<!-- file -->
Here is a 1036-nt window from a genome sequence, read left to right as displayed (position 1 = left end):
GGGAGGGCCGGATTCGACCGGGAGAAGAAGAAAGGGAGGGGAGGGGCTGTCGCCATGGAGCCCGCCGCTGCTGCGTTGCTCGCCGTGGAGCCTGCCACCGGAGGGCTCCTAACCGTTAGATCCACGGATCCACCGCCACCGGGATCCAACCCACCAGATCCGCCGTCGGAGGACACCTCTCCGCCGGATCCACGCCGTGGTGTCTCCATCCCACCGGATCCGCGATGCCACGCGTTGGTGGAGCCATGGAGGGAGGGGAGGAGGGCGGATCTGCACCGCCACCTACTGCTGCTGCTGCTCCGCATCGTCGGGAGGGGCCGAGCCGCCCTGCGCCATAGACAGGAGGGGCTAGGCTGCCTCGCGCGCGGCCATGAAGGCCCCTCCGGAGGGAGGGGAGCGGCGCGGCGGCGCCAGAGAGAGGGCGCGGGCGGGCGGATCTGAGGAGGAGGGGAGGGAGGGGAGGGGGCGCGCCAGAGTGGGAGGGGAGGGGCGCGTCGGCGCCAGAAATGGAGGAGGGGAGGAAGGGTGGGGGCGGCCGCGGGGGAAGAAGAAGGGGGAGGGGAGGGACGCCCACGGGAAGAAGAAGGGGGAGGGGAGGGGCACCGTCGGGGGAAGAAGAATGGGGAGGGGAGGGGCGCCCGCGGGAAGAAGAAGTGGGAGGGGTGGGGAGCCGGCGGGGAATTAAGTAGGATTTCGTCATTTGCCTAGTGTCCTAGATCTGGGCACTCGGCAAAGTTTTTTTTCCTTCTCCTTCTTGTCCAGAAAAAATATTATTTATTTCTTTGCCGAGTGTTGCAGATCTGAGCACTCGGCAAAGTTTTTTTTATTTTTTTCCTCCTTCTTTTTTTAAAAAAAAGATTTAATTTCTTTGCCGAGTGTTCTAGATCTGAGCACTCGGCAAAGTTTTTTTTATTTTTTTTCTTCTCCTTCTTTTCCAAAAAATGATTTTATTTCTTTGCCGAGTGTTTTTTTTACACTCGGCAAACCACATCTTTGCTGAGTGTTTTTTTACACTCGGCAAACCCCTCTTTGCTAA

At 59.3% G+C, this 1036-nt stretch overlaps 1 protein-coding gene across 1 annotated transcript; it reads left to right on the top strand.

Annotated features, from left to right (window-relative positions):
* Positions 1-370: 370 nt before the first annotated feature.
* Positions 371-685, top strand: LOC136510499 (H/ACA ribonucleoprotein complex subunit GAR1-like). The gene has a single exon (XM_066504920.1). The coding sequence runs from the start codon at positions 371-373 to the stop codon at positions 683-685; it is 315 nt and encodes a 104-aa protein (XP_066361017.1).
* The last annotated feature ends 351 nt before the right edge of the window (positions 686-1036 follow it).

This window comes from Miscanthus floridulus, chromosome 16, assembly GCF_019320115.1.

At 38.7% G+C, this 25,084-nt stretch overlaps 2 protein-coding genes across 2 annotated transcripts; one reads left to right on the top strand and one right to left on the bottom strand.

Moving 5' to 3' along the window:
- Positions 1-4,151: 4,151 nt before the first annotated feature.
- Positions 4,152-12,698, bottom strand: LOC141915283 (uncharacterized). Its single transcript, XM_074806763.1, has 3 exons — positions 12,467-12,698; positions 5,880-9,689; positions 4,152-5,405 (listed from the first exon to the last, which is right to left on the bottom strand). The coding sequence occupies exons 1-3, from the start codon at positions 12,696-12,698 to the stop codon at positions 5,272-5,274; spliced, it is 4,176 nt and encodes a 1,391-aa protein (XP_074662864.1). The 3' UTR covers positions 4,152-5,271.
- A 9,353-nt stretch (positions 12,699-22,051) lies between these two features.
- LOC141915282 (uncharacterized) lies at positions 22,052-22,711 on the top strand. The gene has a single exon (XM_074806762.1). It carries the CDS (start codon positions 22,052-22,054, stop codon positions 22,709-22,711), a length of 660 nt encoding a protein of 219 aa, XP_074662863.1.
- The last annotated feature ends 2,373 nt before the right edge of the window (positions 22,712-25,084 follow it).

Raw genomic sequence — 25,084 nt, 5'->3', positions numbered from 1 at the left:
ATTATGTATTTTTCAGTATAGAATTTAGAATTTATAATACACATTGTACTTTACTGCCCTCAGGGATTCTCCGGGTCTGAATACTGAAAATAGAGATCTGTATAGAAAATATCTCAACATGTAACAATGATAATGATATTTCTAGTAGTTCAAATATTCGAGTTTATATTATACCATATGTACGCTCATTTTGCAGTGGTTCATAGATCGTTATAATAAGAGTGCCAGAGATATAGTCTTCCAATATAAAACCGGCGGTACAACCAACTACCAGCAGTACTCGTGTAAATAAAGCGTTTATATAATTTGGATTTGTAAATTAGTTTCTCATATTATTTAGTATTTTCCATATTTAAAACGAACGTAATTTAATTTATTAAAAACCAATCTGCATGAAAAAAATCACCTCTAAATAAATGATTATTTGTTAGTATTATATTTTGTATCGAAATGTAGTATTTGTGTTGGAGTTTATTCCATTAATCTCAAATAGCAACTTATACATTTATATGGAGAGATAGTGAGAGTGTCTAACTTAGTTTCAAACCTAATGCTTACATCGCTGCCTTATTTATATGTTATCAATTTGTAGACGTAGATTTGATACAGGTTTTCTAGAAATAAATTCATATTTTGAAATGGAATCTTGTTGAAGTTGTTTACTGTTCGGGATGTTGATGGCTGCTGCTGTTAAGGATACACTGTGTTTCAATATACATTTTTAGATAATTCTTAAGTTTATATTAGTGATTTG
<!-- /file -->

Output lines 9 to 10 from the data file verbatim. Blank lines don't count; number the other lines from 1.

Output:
At 38.7% G+C, this 25,084-nt stretch overlaps 2 protein-coding genes across 2 annotated transcripts; one reads left to right on the top strand and one right to left on the bottom strand.

Moving 5' to 3' along the window: